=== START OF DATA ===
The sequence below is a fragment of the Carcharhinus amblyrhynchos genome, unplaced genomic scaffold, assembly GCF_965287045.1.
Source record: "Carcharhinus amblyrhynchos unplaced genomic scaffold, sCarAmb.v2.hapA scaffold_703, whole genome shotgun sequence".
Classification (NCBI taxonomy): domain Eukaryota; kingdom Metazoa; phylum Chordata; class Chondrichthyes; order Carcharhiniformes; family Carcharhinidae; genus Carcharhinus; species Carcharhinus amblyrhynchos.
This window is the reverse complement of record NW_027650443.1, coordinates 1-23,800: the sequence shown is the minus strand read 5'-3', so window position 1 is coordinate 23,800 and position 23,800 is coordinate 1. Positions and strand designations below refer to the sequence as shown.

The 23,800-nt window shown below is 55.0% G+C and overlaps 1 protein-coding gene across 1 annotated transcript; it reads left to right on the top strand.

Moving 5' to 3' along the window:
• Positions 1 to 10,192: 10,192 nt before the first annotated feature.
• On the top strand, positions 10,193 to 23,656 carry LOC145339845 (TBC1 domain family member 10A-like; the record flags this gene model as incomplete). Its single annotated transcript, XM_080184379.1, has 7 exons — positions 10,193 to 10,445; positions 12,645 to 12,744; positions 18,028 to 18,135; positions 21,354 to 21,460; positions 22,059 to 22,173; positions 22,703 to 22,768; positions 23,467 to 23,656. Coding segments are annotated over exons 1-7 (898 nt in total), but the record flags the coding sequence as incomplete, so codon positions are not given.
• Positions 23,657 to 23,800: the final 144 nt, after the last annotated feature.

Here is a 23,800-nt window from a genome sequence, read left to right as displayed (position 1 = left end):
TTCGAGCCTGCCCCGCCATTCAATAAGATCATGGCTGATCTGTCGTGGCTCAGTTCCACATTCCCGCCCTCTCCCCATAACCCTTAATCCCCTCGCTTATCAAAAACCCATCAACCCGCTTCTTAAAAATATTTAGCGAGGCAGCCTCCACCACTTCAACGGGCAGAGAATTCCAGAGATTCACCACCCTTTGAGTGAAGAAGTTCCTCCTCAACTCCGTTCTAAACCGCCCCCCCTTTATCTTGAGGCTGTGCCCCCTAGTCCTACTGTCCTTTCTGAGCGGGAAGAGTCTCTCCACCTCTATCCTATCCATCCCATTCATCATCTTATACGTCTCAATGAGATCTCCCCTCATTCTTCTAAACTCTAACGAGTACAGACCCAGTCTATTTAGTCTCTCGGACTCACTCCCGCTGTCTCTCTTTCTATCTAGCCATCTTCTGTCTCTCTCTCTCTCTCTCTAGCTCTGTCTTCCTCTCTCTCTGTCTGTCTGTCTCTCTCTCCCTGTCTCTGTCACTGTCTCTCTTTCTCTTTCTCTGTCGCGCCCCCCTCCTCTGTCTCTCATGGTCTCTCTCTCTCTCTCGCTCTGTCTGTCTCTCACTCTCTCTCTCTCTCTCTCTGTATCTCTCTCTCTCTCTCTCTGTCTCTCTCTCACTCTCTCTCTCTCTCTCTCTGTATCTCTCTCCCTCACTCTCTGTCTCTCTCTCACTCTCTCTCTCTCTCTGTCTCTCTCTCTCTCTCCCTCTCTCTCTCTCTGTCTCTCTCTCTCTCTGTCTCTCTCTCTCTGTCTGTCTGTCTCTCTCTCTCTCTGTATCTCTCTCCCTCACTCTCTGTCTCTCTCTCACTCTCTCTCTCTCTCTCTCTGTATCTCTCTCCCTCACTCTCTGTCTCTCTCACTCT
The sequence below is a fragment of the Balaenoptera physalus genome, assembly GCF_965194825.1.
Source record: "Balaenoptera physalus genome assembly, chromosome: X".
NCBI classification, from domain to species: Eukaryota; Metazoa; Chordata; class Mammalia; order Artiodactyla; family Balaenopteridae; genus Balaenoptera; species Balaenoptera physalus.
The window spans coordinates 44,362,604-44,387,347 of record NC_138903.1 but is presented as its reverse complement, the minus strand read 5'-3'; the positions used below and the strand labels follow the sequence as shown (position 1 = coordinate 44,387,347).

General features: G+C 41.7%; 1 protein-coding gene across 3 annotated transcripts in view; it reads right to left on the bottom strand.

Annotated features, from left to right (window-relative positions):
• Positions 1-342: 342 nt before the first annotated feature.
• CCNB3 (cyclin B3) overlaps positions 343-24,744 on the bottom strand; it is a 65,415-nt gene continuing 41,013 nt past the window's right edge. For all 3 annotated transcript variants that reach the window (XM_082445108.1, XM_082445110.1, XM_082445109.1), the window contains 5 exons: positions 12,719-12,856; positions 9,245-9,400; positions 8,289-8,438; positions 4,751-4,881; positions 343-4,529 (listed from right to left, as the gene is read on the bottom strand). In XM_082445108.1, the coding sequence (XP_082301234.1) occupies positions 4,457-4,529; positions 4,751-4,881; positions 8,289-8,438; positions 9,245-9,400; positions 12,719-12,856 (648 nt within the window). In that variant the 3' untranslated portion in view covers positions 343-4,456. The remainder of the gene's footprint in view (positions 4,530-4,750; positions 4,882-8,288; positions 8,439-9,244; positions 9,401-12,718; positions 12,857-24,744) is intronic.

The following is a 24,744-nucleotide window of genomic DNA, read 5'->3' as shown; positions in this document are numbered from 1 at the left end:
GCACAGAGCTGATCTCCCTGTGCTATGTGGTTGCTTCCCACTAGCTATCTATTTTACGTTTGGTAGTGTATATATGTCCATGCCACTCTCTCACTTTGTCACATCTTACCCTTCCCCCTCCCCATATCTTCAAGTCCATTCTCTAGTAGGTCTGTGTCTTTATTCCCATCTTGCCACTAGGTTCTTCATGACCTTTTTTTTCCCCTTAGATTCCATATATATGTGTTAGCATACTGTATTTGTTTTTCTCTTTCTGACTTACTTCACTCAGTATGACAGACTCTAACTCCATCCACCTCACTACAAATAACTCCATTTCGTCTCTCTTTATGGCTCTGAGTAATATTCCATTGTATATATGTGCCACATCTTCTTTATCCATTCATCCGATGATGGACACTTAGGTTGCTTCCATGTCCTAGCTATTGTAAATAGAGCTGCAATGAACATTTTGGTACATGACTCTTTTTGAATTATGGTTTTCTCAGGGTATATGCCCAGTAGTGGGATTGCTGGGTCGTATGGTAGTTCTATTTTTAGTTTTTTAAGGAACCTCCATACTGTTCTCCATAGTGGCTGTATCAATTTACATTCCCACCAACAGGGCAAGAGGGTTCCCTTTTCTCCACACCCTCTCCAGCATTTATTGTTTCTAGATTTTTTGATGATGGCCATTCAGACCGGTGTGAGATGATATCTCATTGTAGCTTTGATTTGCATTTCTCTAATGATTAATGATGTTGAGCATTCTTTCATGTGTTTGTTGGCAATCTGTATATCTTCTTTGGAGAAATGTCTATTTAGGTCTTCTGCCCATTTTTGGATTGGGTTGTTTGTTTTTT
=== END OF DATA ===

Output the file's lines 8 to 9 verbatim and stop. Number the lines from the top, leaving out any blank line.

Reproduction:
• On the top strand, positions 10,193 to 23,656 carry LOC145339845 (TBC1 domain family member 10A-like; the record flags this gene model as incomplete). Its single annotated transcript, XM_080184379.1, has 7 exons — positions 10,193 to 10,445; positions 12,645 to 12,744; positions 18,028 to 18,135; positions 21,354 to 21,460; positions 22,059 to 22,173; positions 22,703 to 22,768; positions 23,467 to 23,656. Coding segments are annotated over exons 1-7 (898 nt in total), but the record flags the coding sequence as incomplete, so codon positions are not given.
• Positions 23,657 to 23,800: the final 144 nt, after the last annotated feature.